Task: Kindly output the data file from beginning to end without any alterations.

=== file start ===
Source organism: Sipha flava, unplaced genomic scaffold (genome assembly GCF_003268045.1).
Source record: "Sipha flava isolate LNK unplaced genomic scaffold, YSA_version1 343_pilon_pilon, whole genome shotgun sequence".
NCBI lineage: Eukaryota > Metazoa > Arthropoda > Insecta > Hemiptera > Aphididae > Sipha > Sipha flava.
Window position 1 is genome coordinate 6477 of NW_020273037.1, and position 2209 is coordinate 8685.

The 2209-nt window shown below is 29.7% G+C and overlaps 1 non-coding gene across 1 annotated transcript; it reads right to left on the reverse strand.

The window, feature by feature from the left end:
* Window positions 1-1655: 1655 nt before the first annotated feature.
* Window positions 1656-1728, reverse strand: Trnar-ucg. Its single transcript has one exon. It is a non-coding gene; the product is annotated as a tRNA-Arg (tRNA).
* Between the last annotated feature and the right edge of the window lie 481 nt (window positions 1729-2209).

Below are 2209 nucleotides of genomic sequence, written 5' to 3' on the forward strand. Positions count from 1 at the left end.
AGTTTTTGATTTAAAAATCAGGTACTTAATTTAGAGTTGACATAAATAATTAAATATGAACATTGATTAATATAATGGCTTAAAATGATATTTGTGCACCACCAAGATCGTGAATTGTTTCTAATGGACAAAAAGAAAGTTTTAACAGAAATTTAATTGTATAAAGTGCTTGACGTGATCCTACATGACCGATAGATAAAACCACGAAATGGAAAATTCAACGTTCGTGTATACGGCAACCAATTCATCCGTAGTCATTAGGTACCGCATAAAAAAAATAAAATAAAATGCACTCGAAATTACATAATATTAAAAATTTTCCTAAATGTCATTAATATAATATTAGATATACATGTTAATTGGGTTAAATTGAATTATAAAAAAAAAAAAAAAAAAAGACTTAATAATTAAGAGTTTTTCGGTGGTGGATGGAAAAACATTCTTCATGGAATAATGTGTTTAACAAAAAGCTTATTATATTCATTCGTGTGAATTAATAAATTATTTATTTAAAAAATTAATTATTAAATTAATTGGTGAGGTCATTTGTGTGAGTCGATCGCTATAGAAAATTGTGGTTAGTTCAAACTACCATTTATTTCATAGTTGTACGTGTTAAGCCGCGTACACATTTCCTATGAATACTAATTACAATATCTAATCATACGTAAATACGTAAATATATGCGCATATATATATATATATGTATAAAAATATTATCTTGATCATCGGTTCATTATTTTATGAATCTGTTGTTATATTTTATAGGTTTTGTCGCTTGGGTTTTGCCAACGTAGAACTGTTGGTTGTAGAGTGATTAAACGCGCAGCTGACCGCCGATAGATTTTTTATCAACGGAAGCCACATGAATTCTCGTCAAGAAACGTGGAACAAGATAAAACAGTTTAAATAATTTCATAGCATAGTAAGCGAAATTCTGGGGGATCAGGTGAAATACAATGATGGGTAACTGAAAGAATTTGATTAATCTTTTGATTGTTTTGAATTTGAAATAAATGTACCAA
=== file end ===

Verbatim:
Source organism: Sipha flava, unplaced genomic scaffold (genome assembly GCF_003268045.1).
Source record: "Sipha flava isolate LNK unplaced genomic scaffold, YSA_version1 343_pilon_pilon, whole genome shotgun sequence".
NCBI lineage: Eukaryota > Metazoa > Arthropoda > Insecta > Hemiptera > Aphididae > Sipha > Sipha flava.
Window position 1 is genome coordinate 6477 of NW_020273037.1, and position 2209 is coordinate 8685.

The 2209-nt window shown below is 29.7% G+C and overlaps 1 non-coding gene across 1 annotated transcript; it reads right to left on the reverse strand.

The window, feature by feature from the left end:
* Window positions 1-1655: 1655 nt before the first annotated feature.
* Window positions 1656-1728, reverse strand: Trnar-ucg. Its single transcript has one exon. It is a non-coding gene; the product is annotated as a tRNA-Arg (tRNA).
* Between the last annotated feature and the right edge of the window lie 481 nt (window positions 1729-2209).

Below are 2209 nucleotides of genomic sequence, written 5' to 3' on the forward strand. Positions count from 1 at the left end.
AGTTTTTGATTTAAAAATCAGGTACTTAATTTAGAGTTGACATAAATAATTAAATATGAACATTGATTAATATAATGGCTTAAAATGATATTTGTGCACCACCAAGATCGTGAATTGTTTCTAATGGACAAAAAGAAAGTTTTAACAGAAATTTAATTGTATAAAGTGCTTGACGTGATCCTACATGACCGATAGATAAAACCACGAAATGGAAAATTCAACGTTCGTGTATACGGCAACCAATTCATCCGTAGTCATTAGGTACCGCATAAAAAAAATAAAATAAAATGCACTCGAAATTACATAATATTAAAAATTTTCCTAAATGTCATTAATATAATATTAGATATACATGTTAATTGGGTTAAATTGAATTATAAAAAAAAAAAAAAAAAAAGACTTAATAATTAAGAGTTTTTCGGTGGTGGATGGAAAAACATTCTTCATGGAATAATGTGTTTAACAAAAAGCTTATTATATTCATTCGTGTGAATTAATAAATTATTTATTTAAAAAATTAATTATTAAATTAATTGGTGAGGTCATTTGTGTGAGTCGATCGCTATAGAAAATTGTGGTTAGTTCAAACTACCATTTATTTCATAGTTGTACGTGTTAAGCCGCGTACACATTTCCTATGAATACTAATTACAATATCTAATCATACGTAAATACGTAAATATATGCGCATATATATATATATATGTATAAAAATATTATCTTGATCATCGGTTCATTATTTTATGAATCTGTTGTTATATTTTATAGGTTTTGTCGCTTGGGTTTTGCCAACGTAGAACTGTTGGTTGTAGAGTGATTAAACGCGCAGCTGACCGCCGATAGATTTTTTATCAACGGAAGCCACATGAATTCTCGTCAAGAAACGTGGAACAAGATAAAACAGTTTAAATAATTTCATAGCATAGTAAGCGAAATTCTGGGGGATCAGGTGAAATACAATGATGGGTAACTGAAAGAATTTGATTAATCTTTTGATTGTTTTGAATTTGAAATAAATGTACCAA